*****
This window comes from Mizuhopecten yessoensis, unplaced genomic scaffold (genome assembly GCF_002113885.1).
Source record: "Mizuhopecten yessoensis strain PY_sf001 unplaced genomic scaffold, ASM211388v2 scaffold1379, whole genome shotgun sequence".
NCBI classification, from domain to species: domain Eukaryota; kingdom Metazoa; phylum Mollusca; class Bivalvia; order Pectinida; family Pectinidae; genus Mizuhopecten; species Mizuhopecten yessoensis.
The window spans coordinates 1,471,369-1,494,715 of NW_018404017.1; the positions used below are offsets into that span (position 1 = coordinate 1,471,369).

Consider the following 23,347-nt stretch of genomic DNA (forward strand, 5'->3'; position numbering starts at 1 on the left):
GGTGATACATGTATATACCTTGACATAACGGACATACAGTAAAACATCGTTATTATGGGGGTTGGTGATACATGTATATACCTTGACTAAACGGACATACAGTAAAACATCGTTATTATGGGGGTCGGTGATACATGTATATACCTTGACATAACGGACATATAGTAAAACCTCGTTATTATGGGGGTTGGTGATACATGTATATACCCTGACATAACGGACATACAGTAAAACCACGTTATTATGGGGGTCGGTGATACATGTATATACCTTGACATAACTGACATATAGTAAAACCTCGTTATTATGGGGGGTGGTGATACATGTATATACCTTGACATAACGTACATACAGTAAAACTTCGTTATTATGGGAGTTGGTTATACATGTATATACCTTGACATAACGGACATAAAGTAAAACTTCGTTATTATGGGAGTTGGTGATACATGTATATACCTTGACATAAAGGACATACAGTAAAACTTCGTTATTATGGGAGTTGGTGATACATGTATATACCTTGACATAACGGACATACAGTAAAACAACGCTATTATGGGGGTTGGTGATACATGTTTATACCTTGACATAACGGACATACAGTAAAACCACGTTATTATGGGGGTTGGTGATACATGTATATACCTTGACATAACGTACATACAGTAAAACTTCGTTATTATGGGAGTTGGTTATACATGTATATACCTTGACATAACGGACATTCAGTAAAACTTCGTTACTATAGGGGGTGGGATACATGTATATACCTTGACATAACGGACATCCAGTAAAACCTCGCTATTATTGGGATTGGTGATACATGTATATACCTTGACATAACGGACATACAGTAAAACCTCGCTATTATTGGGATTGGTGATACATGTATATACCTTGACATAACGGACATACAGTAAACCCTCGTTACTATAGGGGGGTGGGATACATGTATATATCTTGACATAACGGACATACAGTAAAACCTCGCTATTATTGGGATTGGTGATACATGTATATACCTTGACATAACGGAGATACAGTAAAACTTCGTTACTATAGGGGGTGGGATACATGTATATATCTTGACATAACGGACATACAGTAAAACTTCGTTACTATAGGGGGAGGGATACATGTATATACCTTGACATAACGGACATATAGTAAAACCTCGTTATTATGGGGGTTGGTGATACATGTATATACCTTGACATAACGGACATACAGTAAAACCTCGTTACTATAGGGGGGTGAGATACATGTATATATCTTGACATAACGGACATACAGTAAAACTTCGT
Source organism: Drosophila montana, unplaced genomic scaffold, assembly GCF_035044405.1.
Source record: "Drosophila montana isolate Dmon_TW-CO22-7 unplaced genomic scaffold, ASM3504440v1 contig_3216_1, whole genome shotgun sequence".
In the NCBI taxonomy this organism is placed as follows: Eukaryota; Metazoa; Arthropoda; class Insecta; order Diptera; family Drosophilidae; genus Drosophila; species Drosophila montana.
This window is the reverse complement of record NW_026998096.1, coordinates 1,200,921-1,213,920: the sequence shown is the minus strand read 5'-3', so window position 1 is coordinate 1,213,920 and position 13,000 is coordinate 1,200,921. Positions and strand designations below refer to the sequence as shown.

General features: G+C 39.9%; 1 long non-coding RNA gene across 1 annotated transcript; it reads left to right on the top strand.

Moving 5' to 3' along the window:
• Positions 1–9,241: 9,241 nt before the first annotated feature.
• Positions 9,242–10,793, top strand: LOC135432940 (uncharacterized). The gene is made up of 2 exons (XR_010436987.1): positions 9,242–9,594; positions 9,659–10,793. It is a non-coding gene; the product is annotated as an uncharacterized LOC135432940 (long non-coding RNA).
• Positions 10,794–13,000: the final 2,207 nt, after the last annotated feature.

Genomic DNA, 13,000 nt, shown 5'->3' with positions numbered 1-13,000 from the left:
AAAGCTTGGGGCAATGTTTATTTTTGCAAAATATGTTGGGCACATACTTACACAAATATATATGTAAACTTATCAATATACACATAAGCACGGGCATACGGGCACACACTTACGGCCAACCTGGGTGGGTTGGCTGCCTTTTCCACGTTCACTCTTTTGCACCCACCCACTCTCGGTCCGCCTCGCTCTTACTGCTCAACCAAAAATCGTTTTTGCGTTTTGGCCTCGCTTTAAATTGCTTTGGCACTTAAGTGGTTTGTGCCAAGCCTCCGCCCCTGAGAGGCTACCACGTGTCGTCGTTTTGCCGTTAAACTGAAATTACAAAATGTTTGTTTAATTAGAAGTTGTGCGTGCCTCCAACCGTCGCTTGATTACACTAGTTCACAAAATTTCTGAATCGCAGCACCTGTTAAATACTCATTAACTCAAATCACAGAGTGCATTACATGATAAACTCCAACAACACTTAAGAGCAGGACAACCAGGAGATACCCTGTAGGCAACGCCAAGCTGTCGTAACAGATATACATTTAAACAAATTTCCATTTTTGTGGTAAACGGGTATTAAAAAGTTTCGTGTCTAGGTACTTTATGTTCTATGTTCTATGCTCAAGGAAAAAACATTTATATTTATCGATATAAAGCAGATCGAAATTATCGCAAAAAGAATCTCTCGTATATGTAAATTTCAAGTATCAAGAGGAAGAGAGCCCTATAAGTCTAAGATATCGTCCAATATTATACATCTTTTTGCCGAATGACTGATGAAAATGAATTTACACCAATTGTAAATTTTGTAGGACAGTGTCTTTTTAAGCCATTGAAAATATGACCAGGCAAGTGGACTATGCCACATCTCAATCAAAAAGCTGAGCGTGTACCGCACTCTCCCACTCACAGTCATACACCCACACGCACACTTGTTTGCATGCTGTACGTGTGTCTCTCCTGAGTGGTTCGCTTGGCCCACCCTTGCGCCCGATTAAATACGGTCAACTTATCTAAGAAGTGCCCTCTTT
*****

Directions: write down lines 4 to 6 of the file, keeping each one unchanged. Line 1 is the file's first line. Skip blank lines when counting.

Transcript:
The window spans coordinates 1,471,369-1,494,715 of NW_018404017.1; the positions used below are offsets into that span (position 1 = coordinate 1,471,369).

Consider the following 23,347-nt stretch of genomic DNA (forward strand, 5'->3'; position numbering starts at 1 on the left):
GGTGATACATGTATATACCTTGACATAACGGACATACAGTAAAACATCGTTATTATGGGGGTTGGTGATACATGTATATACCTTGACTAAACGGACATACAGTAAAACATCGTTATTATGGGGGTCGGTGATACATGTATATACCTTGACATAACGGACATATAGTAAAACCTCGTTATTATGGGGGTTGGTGATACATGTATATACCCTGACATAACGGACATACAGTAAAACCACGTTATTATGGGGGTCGGTGATACATGTATATACCTTGACATAACTGACATATAGTAAAACCTCGTTATTATGGGGGGTGGTGATACATGTATATACCTTGACATAACGTACATACAGTAAAACTTCGTTATTATGGGAGTTGGTTATACATGTATATACCTTGACATAACGGACATAAAGTAAAACTTCGTTATTATGGGAGTTGGTGATACATGTATATACCTTGACATAAAGGACATACAGTAAAACTTCGTTATTATGGGAGTTGGTGATACATGTATATACCTTGACATAACGGACATACAGTAAAACAACGCTATTATGGGGGTTGGTGATACATGTTTATACCTTGACATAACGGACATACAGTAAAACCACGTTATTATGGGGGTTGGTGATACATGTATATACCTTGACATAACGTACATACAGTAAAACTTCGTTATTATGGGAGTTGGTTATACATGTATATACCTTGACATAACGGACATTCAGTAAAACTTCGTTACTATAGGGGGTGGGATACATGTATATACCTTGACATAACGGACATCCAGTAAAACCTCGCTATTATTGGGATTGGTGATACATGTATATACCTTGACATAACGGACATACAGTAAAACCTCGCTATTATTGGGATTGGTGATACATGTATATACCTTGACATAACGGACATACAGTAAACCCTCGTTACTATAGGGGGGTGGGATACATGTATATATCTTGACATAACGGACATACAGTAAAACCTCGCTATTATTGGGATTGGTGATACATGTATATACCTTGACATAACGGAGATACAGTAAAACTTCGTTACTATAGGGGGTGGGATACATGTATATATCTTGACATAACGGACATACAGTAAAACTTCGTTACTATAGGGGGAGGGATACATGTATATACCTTGACATAACGGACATATAGTAAAACCTCGTTATTATGGGGGTTGGTGATACATGTATATACCTTGACATAACGGACATACAGTAAAACCTCGTTACTATAGGGGGGTGAGATACATGTATATATCTTGACATAACGGACATACAGTAAAACTTCGT